The improving job market and economy is helping push mortgage delinquencies and foreclosure starts down, but the percentage of loans in the foreclosure process remains stubbornly high, especially in states most affected by robo-signing issues, according to a quarterly survey of lenders by the Mortgage Bankers Association.
Since peaking at 10.1 percent in March 2010, the percentage of borrowers behind on their house payments has fallen to a seasonally adjusted 7.6 percent at the end of 2011 — about halfway to the pre-recession average of roughly 5 percent, said MBA Chief Economist Jay Brinkmann.
The percentage of loans entering the foreclosure process — which before the downturn averaged just under 0.5 percent — has also declined, from a peak of 1.4 percent at the end of third-quarter 2009 to 1 percent at the end of fourth-quarter 2011.
But at 4.4 percent, the percentage of loans in the foreclosure process at the end of 2011 was not far off the all-time high of 4.6 percent seen at the end of 2010. That compares to the long-term norm of roughly 1.2 percent.
Robo-signing issues — which lenders hope to put behind them this year as they implement recently announced settlement with state attorneys general — have created foreclosure backlogs.
While foreclosure starts are falling, it’s taking loan servicers longer to auction off or repossess homes once they enter the foreclosure process, particularly in states where courts oversee the process.
In “judicial foreclosure” states where courts handle most foreclosures, 6.8 percent of mortgages were in foreclosure at the end of 2011. In “nonjudicial” foreclosure states where most foreclosures are processed outside of the court system, loan servicers are clearing the backlog more quickly, and 2.8 percent of mortgages were in foreclosure.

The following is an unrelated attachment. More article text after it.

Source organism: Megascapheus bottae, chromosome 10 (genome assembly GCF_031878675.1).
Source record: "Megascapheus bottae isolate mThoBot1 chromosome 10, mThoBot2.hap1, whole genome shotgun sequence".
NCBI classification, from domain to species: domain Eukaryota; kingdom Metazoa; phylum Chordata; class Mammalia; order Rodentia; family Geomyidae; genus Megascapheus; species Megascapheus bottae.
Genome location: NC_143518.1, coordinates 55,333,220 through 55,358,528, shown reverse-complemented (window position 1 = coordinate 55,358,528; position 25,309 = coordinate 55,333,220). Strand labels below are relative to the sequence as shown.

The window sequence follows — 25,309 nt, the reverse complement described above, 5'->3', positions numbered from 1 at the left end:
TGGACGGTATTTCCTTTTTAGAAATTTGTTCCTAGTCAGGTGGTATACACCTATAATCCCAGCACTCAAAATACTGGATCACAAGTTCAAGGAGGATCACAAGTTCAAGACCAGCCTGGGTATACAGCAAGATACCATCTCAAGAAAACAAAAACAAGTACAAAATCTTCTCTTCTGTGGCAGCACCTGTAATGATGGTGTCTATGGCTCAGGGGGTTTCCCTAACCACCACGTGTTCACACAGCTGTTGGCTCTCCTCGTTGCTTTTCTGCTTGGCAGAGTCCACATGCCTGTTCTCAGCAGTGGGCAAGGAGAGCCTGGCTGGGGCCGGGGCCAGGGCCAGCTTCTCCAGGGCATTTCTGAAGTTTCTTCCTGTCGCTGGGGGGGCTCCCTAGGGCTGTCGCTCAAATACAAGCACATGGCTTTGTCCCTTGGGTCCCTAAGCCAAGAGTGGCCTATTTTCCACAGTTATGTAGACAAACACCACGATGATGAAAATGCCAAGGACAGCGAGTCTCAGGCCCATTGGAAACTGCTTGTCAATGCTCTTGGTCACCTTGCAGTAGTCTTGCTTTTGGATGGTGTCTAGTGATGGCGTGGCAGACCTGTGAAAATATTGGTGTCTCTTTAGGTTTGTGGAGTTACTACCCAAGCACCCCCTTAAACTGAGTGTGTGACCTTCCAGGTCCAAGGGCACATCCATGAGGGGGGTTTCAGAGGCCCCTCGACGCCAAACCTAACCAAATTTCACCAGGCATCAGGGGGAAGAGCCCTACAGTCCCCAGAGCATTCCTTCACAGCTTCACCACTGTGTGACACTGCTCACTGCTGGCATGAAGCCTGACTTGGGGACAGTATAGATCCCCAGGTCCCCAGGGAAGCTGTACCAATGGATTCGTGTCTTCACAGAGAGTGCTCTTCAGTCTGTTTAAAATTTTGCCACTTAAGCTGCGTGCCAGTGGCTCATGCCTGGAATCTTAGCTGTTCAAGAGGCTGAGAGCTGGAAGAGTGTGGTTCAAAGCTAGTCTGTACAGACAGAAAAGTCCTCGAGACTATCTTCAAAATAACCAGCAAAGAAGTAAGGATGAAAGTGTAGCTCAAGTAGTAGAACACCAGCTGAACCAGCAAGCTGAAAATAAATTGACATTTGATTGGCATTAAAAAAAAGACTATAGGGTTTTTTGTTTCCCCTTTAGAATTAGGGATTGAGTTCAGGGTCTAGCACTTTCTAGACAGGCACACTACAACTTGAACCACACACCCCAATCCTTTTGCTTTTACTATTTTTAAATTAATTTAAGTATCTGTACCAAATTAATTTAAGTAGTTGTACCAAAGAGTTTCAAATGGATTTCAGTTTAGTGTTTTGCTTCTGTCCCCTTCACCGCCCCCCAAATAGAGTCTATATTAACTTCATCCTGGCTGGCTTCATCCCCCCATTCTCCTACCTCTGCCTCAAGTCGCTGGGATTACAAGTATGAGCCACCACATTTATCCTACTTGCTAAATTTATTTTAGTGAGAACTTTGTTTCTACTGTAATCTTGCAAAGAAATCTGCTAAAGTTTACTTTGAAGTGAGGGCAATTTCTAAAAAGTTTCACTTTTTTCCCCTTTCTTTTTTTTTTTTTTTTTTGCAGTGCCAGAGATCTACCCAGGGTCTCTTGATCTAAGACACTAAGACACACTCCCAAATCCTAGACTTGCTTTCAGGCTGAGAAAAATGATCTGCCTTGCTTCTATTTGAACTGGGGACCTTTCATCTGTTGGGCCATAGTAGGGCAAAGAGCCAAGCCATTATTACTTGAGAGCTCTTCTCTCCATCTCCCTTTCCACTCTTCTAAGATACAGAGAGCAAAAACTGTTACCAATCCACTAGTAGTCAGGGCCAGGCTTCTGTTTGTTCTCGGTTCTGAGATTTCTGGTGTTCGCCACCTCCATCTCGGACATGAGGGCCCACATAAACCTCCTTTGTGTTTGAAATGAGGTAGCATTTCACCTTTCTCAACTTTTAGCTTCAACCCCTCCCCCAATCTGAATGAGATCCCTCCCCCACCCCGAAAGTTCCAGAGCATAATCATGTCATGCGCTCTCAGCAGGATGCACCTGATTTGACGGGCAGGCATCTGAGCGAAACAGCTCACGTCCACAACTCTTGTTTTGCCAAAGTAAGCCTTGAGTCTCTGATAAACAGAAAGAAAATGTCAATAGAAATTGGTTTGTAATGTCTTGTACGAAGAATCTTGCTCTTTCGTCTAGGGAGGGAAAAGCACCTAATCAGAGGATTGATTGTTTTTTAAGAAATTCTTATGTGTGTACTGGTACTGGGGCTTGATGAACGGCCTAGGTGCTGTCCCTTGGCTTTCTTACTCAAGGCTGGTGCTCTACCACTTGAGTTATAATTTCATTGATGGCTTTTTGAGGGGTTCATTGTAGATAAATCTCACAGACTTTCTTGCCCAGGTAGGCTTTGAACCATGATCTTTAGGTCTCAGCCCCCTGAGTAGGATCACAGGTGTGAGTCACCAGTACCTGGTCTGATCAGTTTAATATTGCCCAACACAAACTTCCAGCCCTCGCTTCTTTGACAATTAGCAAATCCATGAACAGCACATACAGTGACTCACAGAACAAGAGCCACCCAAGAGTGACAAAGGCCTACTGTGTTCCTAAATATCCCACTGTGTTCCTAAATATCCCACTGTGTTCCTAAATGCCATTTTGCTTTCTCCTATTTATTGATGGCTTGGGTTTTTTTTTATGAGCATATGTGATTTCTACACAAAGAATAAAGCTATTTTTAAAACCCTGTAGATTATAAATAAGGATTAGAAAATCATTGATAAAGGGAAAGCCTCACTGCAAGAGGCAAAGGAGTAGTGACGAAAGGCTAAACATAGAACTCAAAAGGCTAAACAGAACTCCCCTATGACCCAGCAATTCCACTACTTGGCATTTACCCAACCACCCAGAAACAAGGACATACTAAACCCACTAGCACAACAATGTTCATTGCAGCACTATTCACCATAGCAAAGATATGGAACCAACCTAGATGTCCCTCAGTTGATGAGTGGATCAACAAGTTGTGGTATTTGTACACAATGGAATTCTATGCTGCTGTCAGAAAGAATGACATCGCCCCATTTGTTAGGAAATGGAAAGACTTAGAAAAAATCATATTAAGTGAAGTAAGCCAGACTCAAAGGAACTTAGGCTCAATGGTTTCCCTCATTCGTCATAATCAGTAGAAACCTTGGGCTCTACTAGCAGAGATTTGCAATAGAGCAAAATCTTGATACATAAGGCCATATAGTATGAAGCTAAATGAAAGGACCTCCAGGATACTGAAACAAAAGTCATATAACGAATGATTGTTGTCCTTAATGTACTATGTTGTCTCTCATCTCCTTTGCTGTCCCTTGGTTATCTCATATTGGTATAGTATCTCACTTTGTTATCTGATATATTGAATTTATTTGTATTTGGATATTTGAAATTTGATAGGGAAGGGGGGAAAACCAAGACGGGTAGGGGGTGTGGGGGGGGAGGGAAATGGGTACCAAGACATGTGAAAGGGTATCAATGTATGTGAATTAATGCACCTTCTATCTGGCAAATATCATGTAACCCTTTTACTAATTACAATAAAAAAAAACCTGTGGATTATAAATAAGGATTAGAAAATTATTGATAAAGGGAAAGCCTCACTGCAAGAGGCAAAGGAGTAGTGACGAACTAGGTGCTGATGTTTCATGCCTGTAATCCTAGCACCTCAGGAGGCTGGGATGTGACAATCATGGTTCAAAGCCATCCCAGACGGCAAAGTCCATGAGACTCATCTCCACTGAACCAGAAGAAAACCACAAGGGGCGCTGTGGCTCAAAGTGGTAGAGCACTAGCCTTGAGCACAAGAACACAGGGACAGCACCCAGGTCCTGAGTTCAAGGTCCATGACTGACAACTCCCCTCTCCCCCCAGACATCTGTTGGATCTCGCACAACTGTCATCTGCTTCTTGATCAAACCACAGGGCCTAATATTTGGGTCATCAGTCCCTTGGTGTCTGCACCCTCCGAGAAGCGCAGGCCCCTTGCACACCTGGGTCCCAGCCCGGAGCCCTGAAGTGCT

The MBA survey covers 42.9 million loans on one- to four-unit residential properties, or about 88 percent of all first-lien mortgages. Extrapolating the survey’s results suggests that of the 48.75 million mortgages outstanding at the end of 2011, 2.13 million were in the foreclosure process.
Five states accounted for more than half of all loans in foreclosure — Florida, California, Illinois, New York and New Jersey. All but California are judicial foreclosure states.
The 10 states with the greatest percentage of mortgages in foreclosure were: Florida (14.27 percent), New Jersey (8.21 percent), Illinois (7.41 percent), Nevada (7.03 percent), Maine (5.92 percent), New York (5.88 percent), Connecticut (5.05 percent), Hawaii (4.97 percent), Ohio (4.94 percent), and Indiana (4.94 percent). All but Nevada are judicial foreclosure states.
The states with the lowest foreclosure rates were: Wyoming (1.03 percent), North Dakota (1.05 percent), Alaska (1.06 percent), Nebraska (1.55 percent), South Dakota (1.75 percent), Montana (1.76 percent), Texas (1.78 percent), Virginia (1.84 percent), Alabama (1.94 percent), and Arkansas (1.97 percent). Among those states, only North Dakota handles foreclosures judicially.